The Sakharov Prize has been awarded to Russian journalists since 2001. The nominations include materials that become a continuation of the authors' position in life, consistently embodied in the highest professional level of work. Journalists who now defend the same values as Andrei Sakharov.
Andrei Soldatov is a Russian journalist and editor-in-chief of Agentura.ru website. Previously he worked for the newspapers "Segodnya," "Izvestia," "Versiya," "Moskovskie novosti," and "Novaya Gazeta," as well as cooperated with the radio "Echo of Moscow."
In November 2002, after the publication of the report on the seizure of "Nord-Ost", the Federal Security Service of the Russian Federation opened a criminal case into suspicions of divulging state secrets. On the publication date of an editorial report in "Versiya," FSS employees came and took Soldatov's computer and the editorial server. In December 2002 the criminal case was dismissed.
Irina Borogan is a Russian journalist and deputy editor-in-chief of Agentura.Ru website. She has worked for the newspapers "Segodnya," "Izvestiya," "Moskovskie novosti," "Novaya Gazeta," and cooperates with "Foreign Policy" and "Foreign Affairs."
She together with Andrei Soldatov was a co-founder of the project Agentura.Ru. As a co-author with Soldatov she released the book "The New Nobility. Essays on the history of the FSS." The book is published in Russia, France, Estonia, Finland, China.
In September 2010, the publishing house PublicAffairs (Perseus Group) issued a book by Andrei Soldatov and Irina Borogan "The New Nobility: The Restoration of Russia's Security State and the Enduring Legacy of the KGB." Later the book was published in France, Russia, China, Estonia and Finland.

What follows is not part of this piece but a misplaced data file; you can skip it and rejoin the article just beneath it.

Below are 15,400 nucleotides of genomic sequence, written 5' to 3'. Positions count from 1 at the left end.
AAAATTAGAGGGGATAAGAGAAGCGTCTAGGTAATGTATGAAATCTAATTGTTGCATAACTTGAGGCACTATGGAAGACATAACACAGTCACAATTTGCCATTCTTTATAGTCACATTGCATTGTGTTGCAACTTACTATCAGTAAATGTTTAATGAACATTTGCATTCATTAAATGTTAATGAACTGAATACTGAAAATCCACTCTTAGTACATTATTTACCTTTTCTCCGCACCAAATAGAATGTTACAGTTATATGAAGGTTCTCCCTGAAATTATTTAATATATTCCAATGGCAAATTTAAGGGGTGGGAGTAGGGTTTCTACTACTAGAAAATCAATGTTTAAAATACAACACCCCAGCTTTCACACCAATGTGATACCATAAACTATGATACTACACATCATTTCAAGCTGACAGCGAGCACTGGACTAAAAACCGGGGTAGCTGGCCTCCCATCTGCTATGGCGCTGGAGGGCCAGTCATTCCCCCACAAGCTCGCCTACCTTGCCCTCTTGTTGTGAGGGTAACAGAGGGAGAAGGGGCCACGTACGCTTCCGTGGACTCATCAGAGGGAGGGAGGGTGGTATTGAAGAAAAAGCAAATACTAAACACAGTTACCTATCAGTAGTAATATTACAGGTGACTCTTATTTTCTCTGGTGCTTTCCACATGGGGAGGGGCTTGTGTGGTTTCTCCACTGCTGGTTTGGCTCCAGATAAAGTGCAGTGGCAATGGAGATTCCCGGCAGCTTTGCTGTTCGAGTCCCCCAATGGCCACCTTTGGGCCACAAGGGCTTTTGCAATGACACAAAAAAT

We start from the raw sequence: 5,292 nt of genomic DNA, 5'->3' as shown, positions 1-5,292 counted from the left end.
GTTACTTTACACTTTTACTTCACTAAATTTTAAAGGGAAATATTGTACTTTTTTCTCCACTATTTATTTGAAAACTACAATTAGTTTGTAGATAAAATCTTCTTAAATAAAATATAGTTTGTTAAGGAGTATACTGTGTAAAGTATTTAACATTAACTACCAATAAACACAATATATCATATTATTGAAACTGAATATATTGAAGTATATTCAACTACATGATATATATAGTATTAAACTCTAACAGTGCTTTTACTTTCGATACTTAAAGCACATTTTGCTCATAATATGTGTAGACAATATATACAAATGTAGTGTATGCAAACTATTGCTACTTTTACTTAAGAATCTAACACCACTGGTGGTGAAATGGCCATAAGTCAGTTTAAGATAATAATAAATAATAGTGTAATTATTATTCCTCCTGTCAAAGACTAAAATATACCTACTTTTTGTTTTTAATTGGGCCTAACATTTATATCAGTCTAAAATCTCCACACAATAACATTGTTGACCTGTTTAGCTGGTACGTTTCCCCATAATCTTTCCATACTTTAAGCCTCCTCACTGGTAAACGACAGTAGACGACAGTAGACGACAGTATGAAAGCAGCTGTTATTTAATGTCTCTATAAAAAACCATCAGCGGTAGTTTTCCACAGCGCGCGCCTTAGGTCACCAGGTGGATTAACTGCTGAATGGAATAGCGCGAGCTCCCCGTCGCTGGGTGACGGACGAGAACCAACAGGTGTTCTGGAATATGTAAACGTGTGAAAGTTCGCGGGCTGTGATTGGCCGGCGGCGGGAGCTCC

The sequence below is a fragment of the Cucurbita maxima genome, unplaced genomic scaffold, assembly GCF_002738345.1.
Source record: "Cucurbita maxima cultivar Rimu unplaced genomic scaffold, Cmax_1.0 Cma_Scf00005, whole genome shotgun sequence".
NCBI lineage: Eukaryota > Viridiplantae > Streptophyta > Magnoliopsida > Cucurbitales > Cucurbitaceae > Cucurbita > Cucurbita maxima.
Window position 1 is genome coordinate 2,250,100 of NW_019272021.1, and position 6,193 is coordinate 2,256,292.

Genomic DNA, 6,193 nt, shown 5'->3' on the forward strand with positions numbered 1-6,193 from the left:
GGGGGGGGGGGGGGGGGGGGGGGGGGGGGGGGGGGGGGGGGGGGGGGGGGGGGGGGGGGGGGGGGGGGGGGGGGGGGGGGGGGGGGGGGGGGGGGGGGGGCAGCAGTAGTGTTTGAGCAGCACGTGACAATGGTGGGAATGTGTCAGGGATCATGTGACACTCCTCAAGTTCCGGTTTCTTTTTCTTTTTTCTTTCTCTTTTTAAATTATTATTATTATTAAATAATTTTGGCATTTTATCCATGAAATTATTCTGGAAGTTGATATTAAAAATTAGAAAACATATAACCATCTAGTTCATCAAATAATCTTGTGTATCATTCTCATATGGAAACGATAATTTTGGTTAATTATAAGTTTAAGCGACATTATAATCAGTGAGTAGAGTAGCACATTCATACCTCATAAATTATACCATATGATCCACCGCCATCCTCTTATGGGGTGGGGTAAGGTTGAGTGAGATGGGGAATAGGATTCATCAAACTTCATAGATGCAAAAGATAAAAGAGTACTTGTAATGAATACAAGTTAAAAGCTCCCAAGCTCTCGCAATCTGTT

The Internet has been censored in Russia since November 2012. But the all-Russian filtration system created for this is primitive and not very effective. Unlike the Chinese great Firewall, it does not involve filtering by keywords, it's just a blacklist of prohibited sites that should be blocked.
Sites can be blocked by IP-address (for example, 220.127.116.11), by URL of a specific page, for example, www.agentura.ru/dossier/, or by domain name - google.com.
The Federal Service for Supervision in the Sphere of Communications, Information Technology and Mass Communications, or simply Roskomnadzor was appointed responsible for filtering the Internet. Roskomnadzor creates a blacklist and checks how well providers implement its censorship.
The head of this agency was Alexander Zharov, courteous and pleasant in communication, but an extremely ambitious official. A doctor by training, he worked as an anesthesiologist at a regional hospital in Chelyabinsk, then began writing articles for the magazine "Family Doctor" and soon moved to Moscow and became deputy editor-in-chief of the magazine.
Then he became involved in public affairs, worked as a spokesman for the Minister of Health and in 2004 received the position of press secretary of the unobtrusive Russian Prime Minister Mikhail Fradkov, who led the government in 2004-2006.
All this time, Zharov actively established contacts in the power vertical and became close with Igor Shchegolev, a former TASS correspondent in Paris, who in 2008 was appointed minister of Сommunications and Mass Media. They understood each other well, almost equals in age and with a similar background, Shchegolev used to work as a press secretary for the prime minister, not Fradkov, but Primakov, and later served in the presidential administration.
Shchegolev also had direct access to Putin. When he suggested Zharov to become his deputy, he agreed, and both then went to work in the gray building of the Central Telegraph on Tverskaya Street, where the Ministry of Communications is located.
When in May 2012, Putin returned to the Kremlin for a third presidential term, he took Shchegolev from the ministry, appointing him as his assistant on Internet issues. On May 3, 2012 Alexander Zharov, who has long been considered Shchegolev’s man, became the head of Roskomnadzor.
Soon, Roskomnadzor, previously known only by communication operators and the media, because it was responsible for issuing licenses, became famous throughout the country. With Zharov, the agency turned into a powerful, semi-independent agency, only formally part of the ministry, with 3,000 employees, including regional offices.
If there were tensions between Putin and Medvedev, Zharov always was closer to Putin's people. When in 2012 Roskomnadzor was instructed to take control of Runet, Zharov found himself on the forefront of the struggle and with the full support of presidential adviser Shchegolev.